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Meet the urban roundabout (and don’t freak out)

Mark McCulloch
Washtenaw County

People who live in Europe know what to do when they’re driving along and come to a roundabout.

They've been a fixture in road design there for many years.

Michigan drivers are starting to get more familiar with roundabouts. And now, there’s a new kind to get used to: the urban roundabout.

The first two in Washtenaw County recently opened in Ypsilanti.

So what’s the difference?

“It’s about 50 feet less in diameter,” says Mark McCulloch, a senior project engineer with the Washtenaw County Road Commission.

McCulloch says these compact roundabouts offer some advantages: “It’s less land that we need, so ... it translates to fewer impacts to property owners, less expense to purchase the land to build it, and fewer materials needed for construction, which makes it faster to build.”

McCulloch says roundabouts don’t always make sense. Some intersections should still have traffic lights. But when they do make sense, McCulloch says they can be safer.

“It slows everyone down to a point where we’re eliminating those high-speed, T-bone collisions that we’re used to … seeing at the signal intersections.”

Credit Washtenaw County
Washtenaw County
Some helpful roundabout driving tips, courtesy of Washtenaw County.

McCulloch acknowledges there are some downsides to roundabouts. Especially for pedestrians with disabilities like blindness. He says there’s a national discussion underway to investigate remedies for that problem. But he says for most able-bodied pedestrians, roundabouts are actually safer. He says that’s because traffic is only coming from one direction, and cars are generally  moving more slowly.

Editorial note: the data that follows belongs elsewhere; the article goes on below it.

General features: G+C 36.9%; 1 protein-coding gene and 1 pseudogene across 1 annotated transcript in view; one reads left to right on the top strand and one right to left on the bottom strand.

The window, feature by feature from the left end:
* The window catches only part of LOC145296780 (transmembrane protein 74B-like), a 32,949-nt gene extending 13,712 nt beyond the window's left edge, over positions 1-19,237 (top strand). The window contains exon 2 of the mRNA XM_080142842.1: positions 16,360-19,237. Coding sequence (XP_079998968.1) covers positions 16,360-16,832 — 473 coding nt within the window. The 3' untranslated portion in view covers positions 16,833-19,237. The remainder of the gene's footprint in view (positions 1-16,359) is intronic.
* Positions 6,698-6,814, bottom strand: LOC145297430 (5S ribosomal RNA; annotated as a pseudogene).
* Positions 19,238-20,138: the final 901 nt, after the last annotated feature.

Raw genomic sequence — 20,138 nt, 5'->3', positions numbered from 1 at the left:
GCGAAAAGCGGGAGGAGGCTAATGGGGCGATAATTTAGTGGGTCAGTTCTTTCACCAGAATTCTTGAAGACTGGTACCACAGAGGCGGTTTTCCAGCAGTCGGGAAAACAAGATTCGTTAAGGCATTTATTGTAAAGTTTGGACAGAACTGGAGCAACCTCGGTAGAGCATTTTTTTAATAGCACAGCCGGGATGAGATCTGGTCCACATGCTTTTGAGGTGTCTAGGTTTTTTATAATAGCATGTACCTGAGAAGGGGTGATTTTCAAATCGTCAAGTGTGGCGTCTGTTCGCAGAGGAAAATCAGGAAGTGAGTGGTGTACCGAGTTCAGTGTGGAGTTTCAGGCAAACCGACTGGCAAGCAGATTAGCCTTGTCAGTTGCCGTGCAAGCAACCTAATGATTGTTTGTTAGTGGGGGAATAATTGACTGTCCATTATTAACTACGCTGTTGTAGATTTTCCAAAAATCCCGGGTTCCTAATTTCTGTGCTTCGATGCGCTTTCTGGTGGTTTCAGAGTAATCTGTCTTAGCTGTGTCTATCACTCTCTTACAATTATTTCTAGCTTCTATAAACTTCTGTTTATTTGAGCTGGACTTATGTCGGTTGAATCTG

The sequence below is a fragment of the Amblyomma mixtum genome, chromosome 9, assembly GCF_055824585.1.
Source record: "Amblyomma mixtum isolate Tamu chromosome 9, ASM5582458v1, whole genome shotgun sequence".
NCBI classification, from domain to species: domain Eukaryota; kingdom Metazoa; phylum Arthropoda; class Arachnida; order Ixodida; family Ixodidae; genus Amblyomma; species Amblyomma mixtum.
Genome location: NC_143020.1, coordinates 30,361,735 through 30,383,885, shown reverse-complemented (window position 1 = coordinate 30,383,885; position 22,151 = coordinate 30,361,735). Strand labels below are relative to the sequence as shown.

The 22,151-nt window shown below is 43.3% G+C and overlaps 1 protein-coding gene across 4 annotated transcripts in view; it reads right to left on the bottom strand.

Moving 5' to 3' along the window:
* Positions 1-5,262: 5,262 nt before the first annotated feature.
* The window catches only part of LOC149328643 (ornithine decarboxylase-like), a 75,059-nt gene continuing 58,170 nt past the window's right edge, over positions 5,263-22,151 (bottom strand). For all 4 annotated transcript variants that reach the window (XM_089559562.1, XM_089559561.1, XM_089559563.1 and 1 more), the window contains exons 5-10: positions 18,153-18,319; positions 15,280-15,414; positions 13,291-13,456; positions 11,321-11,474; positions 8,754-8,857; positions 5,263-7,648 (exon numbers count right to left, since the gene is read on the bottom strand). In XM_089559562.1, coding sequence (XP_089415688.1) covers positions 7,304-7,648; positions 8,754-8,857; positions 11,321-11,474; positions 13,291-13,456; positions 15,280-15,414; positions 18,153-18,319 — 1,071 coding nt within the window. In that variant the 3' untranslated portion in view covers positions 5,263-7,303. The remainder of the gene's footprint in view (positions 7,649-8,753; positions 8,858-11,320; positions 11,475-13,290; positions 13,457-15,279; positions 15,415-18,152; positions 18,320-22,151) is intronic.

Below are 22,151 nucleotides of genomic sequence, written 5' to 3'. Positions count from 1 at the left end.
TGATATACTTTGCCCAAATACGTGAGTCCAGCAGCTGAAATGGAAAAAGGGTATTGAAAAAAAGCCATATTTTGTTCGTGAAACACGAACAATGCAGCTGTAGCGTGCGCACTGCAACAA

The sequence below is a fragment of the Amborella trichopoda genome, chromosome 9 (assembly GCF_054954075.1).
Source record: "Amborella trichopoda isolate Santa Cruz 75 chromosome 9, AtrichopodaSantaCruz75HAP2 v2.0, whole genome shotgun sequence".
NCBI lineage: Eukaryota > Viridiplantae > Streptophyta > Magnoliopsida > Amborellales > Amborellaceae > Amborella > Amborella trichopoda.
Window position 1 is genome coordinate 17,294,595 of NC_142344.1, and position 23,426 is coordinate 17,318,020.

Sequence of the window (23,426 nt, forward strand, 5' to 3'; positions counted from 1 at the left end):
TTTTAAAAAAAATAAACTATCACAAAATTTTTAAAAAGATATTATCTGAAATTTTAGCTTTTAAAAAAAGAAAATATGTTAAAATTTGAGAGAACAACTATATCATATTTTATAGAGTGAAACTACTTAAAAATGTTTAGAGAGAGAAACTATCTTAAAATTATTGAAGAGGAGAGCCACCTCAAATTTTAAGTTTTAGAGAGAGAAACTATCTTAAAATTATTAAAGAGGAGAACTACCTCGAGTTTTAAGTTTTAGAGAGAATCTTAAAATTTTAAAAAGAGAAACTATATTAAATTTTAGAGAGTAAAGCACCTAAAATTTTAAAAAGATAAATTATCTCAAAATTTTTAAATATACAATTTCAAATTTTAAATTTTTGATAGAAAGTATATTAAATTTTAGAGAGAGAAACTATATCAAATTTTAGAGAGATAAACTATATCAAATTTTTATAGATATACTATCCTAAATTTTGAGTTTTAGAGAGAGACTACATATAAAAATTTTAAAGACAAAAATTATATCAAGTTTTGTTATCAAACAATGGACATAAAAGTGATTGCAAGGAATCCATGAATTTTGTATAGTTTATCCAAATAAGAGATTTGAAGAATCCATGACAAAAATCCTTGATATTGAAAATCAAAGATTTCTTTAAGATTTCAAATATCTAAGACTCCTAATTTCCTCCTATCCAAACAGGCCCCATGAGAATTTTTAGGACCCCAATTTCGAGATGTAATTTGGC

And for drivers, McCulloch says, the benefit is less waiting.

“When they come up to a light with a lot of congestion, they have to wait multi cycles to get through … they can get through the intersection much faster, especially during off-peak hours.”

As for those drivers for whom the roundabout triggers a wave of anxiety, McCulloch has this advice:

Take your time, be patient, and use your turn signal.

Sarah Hulett is Michigan Public's Director of Amplify & Longform, helping reporters to do their best work.
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